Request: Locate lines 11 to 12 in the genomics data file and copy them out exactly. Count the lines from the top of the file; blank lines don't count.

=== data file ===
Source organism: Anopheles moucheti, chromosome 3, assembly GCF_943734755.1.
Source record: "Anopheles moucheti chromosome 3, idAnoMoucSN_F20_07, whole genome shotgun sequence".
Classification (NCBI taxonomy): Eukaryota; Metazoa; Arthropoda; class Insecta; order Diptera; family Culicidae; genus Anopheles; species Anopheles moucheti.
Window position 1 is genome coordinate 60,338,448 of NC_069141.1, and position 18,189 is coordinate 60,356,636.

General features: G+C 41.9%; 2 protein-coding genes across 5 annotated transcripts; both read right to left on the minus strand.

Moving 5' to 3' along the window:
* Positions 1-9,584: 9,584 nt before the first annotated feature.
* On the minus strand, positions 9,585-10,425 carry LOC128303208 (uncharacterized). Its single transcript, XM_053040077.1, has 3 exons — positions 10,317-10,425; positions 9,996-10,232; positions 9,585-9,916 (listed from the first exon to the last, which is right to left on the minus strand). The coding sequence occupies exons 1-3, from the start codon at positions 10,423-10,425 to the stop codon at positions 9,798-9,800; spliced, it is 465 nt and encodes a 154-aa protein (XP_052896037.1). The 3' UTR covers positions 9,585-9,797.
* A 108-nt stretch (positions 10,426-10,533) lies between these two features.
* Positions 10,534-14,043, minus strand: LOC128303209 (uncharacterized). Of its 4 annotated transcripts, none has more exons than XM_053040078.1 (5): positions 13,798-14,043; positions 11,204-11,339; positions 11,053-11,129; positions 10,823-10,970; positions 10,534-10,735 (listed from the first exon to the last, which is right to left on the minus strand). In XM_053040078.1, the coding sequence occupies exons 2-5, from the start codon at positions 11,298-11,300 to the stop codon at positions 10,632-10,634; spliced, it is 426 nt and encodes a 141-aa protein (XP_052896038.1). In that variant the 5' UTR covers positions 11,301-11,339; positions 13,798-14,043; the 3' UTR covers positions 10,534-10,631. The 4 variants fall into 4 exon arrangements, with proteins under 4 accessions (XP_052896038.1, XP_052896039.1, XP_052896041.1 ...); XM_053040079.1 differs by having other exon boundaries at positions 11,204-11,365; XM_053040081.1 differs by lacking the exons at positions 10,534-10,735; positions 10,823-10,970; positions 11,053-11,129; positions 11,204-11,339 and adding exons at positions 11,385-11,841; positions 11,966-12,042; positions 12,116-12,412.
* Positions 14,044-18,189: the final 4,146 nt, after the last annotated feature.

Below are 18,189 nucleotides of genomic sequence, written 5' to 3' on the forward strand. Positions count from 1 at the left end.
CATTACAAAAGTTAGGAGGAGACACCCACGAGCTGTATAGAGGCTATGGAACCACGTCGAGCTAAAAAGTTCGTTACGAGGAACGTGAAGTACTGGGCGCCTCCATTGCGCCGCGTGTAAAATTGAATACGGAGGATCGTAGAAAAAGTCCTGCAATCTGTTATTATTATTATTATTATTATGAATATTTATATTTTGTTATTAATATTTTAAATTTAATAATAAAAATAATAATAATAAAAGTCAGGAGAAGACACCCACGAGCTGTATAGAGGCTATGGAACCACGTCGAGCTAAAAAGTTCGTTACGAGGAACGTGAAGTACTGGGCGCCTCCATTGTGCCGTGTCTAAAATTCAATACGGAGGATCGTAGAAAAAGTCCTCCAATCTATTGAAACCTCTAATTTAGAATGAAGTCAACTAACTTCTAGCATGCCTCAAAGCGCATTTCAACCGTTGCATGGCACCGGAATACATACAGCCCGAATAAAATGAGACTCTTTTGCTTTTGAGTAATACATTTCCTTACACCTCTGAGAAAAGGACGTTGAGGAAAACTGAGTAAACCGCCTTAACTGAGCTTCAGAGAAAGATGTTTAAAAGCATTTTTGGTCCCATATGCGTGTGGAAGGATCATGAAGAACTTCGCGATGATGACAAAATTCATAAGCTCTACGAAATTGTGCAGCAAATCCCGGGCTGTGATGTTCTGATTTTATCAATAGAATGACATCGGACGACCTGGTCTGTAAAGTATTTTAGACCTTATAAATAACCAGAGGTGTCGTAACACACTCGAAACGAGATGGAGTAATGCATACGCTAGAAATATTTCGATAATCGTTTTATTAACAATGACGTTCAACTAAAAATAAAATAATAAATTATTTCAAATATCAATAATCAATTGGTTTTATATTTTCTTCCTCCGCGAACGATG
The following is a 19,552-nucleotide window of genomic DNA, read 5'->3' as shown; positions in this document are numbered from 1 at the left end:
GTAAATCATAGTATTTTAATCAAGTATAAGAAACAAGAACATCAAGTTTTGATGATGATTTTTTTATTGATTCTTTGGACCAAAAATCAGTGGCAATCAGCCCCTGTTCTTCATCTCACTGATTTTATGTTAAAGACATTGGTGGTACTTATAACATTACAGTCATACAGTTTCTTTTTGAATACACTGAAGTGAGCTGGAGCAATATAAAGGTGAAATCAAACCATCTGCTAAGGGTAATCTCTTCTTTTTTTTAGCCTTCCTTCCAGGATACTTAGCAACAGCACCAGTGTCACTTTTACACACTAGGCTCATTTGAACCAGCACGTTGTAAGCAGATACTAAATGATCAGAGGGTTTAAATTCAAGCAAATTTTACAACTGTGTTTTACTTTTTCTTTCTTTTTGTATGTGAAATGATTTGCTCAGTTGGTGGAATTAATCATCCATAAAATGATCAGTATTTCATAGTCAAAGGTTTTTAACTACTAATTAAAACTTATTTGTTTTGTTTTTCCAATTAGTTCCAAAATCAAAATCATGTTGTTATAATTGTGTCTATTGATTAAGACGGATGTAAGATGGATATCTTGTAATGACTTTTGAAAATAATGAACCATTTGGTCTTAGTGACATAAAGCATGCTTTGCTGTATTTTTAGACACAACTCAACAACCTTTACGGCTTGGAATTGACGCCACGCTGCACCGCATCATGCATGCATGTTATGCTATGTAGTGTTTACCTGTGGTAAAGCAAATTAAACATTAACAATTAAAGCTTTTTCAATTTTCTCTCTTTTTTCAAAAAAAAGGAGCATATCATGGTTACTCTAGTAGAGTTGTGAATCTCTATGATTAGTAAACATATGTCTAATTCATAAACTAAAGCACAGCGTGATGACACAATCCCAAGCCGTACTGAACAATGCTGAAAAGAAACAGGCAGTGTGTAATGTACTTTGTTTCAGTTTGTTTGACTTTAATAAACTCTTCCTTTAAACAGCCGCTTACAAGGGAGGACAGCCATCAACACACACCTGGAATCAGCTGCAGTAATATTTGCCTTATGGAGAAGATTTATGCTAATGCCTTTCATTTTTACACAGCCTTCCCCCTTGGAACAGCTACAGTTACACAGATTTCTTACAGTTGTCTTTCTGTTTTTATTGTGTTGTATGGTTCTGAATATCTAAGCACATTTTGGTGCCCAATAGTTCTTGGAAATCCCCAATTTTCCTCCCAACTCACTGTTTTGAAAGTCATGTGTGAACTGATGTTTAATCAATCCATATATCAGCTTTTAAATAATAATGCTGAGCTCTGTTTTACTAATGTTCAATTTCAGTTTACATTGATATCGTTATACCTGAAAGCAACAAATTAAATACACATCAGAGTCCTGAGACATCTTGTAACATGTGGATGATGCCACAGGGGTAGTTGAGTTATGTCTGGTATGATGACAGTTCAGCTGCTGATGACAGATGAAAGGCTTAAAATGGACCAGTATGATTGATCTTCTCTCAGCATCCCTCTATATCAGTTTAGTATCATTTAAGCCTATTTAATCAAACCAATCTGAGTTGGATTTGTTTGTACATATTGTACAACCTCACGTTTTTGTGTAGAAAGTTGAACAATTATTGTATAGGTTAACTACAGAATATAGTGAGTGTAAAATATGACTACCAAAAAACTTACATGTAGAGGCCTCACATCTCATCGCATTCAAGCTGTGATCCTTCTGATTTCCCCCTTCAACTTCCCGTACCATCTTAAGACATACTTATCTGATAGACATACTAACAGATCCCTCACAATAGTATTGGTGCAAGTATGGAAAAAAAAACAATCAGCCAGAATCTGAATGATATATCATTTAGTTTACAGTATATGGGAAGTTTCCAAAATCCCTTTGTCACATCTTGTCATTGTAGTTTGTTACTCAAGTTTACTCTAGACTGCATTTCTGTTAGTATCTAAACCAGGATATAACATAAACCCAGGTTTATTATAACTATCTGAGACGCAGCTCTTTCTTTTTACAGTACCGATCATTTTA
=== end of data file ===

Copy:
* Positions 14,044-18,189: the final 4,146 nt, after the last annotated feature.

Below are 18,189 nucleotides of genomic sequence, written 5' to 3' on the forward strand. Positions count from 1 at the left end.